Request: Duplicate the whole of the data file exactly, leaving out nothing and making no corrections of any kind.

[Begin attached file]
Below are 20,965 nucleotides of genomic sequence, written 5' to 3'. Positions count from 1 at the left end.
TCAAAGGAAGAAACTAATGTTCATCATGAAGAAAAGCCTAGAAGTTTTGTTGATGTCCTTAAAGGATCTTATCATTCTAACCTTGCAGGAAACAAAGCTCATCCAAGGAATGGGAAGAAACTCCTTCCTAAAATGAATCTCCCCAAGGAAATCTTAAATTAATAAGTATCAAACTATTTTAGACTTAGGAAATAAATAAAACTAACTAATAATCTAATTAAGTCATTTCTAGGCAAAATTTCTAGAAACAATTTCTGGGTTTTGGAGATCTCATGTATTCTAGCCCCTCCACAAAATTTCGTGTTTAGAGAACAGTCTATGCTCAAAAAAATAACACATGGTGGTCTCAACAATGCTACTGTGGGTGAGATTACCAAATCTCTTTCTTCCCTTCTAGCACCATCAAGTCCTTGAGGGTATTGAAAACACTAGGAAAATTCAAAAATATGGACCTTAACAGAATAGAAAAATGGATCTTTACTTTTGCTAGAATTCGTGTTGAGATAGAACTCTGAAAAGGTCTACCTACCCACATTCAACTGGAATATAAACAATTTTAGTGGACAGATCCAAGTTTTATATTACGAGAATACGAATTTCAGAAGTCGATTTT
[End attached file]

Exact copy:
Below are 20,965 nucleotides of genomic sequence, written 5' to 3'. Positions count from 1 at the left end.
TCAAAGGAAGAAACTAATGTTCATCATGAAGAAAAGCCTAGAAGTTTTGTTGATGTCCTTAAAGGATCTTATCATTCTAACCTTGCAGGAAACAAAGCTCATCCAAGGAATGGGAAGAAACTCCTTCCTAAAATGAATCTCCCCAAGGAAATCTTAAATTAATAAGTATCAAACTATTTTAGACTTAGGAAATAAATAAAACTAACTAATAATCTAATTAAGTCATTTCTAGGCAAAATTTCTAGAAACAATTTCTGGGTTTTGGAGATCTCATGTATTCTAGCCCCTCCACAAAATTTCGTGTTTAGAGAACAGTCTATGCTCAAAAAAATAACACATGGTGGTCTCAACAATGCTACTGTGGGTGAGATTACCAAATCTCTTTCTTCCCTTCTAGCACCATCAAGTCCTTGAGGGTATTGAAAACACTAGGAAAATTCAAAAATATGGACCTTAACAGAATAGAAAAATGGATCTTTACTTTTGCTAGAATTCGTGTTGAGATAGAACTCTGAAAAGGTCTACCTACCCACATTCAACTGGAATATAAACAATTTTAGTGGACAGATCCAAGTTTTATATTACGAGAATACGAATTTCAGAAGTCGATTTT